It was a delightful afternoon. A weak winter sun lit the battlements and a slight breeze ruffled the surface of the water in the moat.
“Shall we take a turn arind the grinds Dear?” asked Lady Gannet (she really does talk like that).
These are not actually our grounds you understand but, for the price of admission, one can enjoy the splendour of Leeds Castle for a full year. We can come and go as we please so, short of digging up the croquet lawn as a potato patch, the place is effectively ours and cheap at twice the price! You can see it at Google Earth; cut and paste these coordinates; 51°14’55.09″N 0°37’47.54″E
Billed as “…The World’s loveliest castle…” it looks back on a thousand years of history as home to 6 queens of England, a dungeon for Elisabeth I, who was imprisoned there prior to acceding to the throne and Henry VIII remodelled the castle for his love, Catherine of Aragon.
More recently, it fell into disrepair and was restored by an American socialite the honourable Mrs Wilson Filmer who later became Olive, Lady Baillie. Since her death in 1974, the castle has been run by a trust and has been opened to the public.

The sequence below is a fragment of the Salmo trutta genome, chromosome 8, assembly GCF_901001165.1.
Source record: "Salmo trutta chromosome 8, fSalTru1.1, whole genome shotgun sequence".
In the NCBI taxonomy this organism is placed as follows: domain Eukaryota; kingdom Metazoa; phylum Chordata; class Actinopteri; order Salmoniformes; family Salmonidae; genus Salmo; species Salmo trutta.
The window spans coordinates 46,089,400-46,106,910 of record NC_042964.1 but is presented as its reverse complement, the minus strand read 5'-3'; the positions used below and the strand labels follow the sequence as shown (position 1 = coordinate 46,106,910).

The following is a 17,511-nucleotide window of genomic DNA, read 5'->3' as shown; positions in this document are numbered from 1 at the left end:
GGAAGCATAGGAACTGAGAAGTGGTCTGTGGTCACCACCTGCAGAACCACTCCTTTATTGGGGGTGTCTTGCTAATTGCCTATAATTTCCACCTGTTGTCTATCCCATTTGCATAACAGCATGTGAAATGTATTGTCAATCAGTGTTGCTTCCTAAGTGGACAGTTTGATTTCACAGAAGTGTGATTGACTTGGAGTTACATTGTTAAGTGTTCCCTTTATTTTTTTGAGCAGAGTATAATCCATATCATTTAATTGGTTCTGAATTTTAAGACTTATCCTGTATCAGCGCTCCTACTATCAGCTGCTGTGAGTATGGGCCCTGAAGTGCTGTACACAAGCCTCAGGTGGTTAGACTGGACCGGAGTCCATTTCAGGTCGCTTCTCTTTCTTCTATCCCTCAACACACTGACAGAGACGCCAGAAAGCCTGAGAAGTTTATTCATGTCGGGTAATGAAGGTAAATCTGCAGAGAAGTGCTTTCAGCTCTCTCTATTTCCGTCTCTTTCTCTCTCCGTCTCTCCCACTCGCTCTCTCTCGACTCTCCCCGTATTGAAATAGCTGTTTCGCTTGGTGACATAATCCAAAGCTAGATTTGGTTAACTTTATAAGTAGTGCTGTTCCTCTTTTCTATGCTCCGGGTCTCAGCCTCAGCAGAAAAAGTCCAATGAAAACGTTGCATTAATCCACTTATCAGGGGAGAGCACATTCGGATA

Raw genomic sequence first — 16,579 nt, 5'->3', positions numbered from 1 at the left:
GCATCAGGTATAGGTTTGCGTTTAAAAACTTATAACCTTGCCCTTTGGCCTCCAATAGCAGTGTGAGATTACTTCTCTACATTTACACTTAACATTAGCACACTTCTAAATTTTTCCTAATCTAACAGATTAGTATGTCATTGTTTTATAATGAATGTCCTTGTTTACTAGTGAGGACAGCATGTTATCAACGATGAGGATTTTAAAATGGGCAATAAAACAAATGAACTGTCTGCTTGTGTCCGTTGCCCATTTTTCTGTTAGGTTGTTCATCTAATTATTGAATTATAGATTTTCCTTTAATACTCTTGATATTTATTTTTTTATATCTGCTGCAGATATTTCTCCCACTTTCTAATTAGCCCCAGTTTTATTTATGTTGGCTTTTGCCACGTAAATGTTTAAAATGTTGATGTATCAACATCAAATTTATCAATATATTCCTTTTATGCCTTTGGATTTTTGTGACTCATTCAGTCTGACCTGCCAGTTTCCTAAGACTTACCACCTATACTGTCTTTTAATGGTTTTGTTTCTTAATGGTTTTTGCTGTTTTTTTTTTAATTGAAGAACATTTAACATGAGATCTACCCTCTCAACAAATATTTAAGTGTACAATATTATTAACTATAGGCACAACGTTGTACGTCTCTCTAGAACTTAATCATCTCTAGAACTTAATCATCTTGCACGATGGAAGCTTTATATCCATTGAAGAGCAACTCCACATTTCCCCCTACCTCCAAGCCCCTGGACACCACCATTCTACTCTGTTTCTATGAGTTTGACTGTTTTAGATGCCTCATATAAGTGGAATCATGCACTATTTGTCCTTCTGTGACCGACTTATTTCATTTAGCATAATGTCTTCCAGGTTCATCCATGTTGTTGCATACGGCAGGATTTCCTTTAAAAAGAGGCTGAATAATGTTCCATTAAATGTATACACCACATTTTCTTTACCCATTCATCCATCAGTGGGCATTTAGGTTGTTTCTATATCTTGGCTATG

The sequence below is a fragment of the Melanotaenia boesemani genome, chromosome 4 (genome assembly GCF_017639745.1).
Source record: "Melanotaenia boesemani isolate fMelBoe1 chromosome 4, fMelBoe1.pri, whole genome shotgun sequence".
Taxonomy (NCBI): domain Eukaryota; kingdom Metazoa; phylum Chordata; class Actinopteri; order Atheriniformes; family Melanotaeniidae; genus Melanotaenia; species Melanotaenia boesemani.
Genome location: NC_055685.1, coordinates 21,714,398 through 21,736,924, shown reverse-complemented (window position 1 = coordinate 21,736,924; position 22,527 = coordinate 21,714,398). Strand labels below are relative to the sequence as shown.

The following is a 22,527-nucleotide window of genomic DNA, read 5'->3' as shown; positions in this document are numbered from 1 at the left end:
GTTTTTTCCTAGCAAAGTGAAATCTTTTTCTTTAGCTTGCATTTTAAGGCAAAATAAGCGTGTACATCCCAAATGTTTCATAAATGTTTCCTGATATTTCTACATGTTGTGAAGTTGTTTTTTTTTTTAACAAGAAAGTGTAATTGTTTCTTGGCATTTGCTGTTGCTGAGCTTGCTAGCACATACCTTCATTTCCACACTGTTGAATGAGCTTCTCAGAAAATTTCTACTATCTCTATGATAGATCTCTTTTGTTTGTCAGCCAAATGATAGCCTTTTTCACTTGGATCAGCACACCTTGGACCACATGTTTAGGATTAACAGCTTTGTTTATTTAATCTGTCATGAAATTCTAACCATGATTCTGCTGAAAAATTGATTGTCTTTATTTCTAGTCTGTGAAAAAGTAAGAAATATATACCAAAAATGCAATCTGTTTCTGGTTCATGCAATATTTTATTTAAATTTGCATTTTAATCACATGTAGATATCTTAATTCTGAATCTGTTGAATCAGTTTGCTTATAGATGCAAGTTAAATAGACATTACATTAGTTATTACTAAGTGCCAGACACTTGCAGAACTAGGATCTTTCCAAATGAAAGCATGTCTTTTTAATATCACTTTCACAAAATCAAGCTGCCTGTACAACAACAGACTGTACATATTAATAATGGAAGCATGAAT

But of course, you don’t care about all that stuff! “Where are the birds?” I hear you cry.
King of the Castle
A favourite approach to the castle is along the Woodland Walk trail. The wildlife steward boasts 8 pairs of Common Kingfishers along this stretch as the stream diverts through small wildfowl ponds. These ponds and the larger Cedar Lake and collection pond hold Tufted Duck, Greylag Goose and Eurasian Moorhen.
Corvids are often associated with English castles. Surely you have heard of the Ravens at the Tower of London. Leeds Castle’s most showy “blackbird” is the Jackdaw, Corvus monedula. They can usually be seen amongst the ruins of the bailey.
Until the turn of the century, a wildfowl collection and extensive aviaries were kept at the castle. The exotics have now mostly been dispersed to other collections, but a few remain. The Black Swans were adopted to the trust’s coat of arms and breed here during the northern winter.
Strangely, the Indian Peafowl is not mentioned on eBird’s Hotspot list which shows the 67 species that have been seen there. An odd omission as they were easily the most obvious bird in the courtyard café. I wonder if the eBird invigilators have been troubled by the number of Harris Hawk sightings at about 2.00pm daily (round about the time of the falconry displays).
A few other remnants of the former collections might raise eyebrows in some circles. A Ringed Teal (more likely to be seen in South America than Kent) caused a stir when it followed the river downstream and showed up in Mote Park.